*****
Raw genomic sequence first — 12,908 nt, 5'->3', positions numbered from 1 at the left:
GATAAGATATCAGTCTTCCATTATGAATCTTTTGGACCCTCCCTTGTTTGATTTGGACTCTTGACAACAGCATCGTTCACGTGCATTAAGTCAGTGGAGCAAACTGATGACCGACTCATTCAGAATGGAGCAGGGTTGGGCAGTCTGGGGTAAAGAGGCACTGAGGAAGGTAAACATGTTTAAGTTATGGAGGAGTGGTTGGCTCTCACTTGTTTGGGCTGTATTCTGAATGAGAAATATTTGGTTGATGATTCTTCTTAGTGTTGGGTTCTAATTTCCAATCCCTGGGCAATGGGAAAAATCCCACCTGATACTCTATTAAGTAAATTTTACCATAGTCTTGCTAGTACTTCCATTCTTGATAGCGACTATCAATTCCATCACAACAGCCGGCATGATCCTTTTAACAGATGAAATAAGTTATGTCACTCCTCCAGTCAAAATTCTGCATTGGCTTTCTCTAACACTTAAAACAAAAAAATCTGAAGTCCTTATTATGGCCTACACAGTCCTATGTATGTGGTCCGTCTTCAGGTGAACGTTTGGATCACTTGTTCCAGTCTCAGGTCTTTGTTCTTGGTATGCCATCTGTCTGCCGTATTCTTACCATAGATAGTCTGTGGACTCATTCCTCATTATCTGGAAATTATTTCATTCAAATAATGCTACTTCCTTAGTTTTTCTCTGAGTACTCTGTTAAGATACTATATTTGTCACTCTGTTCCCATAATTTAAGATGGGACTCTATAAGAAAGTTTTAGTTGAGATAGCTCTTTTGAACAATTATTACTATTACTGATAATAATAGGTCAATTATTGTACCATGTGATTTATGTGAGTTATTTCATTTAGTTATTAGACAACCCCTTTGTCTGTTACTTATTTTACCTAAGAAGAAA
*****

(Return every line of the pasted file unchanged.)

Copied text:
Raw genomic sequence first — 12,908 nt, 5'->3', positions numbered from 1 at the left:
GATAAGATATCAGTCTTCCATTATGAATCTTTTGGACCCTCCCTTGTTTGATTTGGACTCTTGACAACAGCATCGTTCACGTGCATTAAGTCAGTGGAGCAAACTGATGACCGACTCATTCAGAATGGAGCAGGGTTGGGCAGTCTGGGGTAAAGAGGCACTGAGGAAGGTAAACATGTTTAAGTTATGGAGGAGTGGTTGGCTCTCACTTGTTTGGGCTGTATTCTGAATGAGAAATATTTGGTTGATGATTCTTCTTAGTGTTGGGTTCTAATTTCCAATCCCTGGGCAATGGGAAAAATCCCACCTGATACTCTATTAAGTAAATTTTACCATAGTCTTGCTAGTACTTCCATTCTTGATAGCGACTATCAATTCCATCACAACAGCCGGCATGATCCTTTTAACAGATGAAATAAGTTATGTCACTCCTCCAGTCAAAATTCTGCATTGGCTTTCTCTAACACTTAAAACAAAAAAATCTGAAGTCCTTATTATGGCCTACACAGTCCTATGTATGTGGTCCGTCTTCAGGTGAACGTTTGGATCACTTGTTCCAGTCTCAGGTCTTTGTTCTTGGTATGCCATCTGTCTGCCGTATTCTTACCATAGATAGTCTGTGGACTCATTCCTCATTATCTGGAAATTATTTCATTCAAATAATGCTACTTCCTTAGTTTTTCTCTGAGTACTCTGTTAAGATACTATATTTGTCACTCTGTTCCCATAATTTAAGATGGGACTCTATAAGAAAGTTTTAGTTGAGATAGCTCTTTTGAACAATTATTACTATTACTGATAATAATAGGTCAATTATTGTACCATGTGATTTATGTGAGTTATTTCATTTAGTTATTAGACAACCCCTTTGTCTGTTACTTATTTTACCTAAGAAGAAA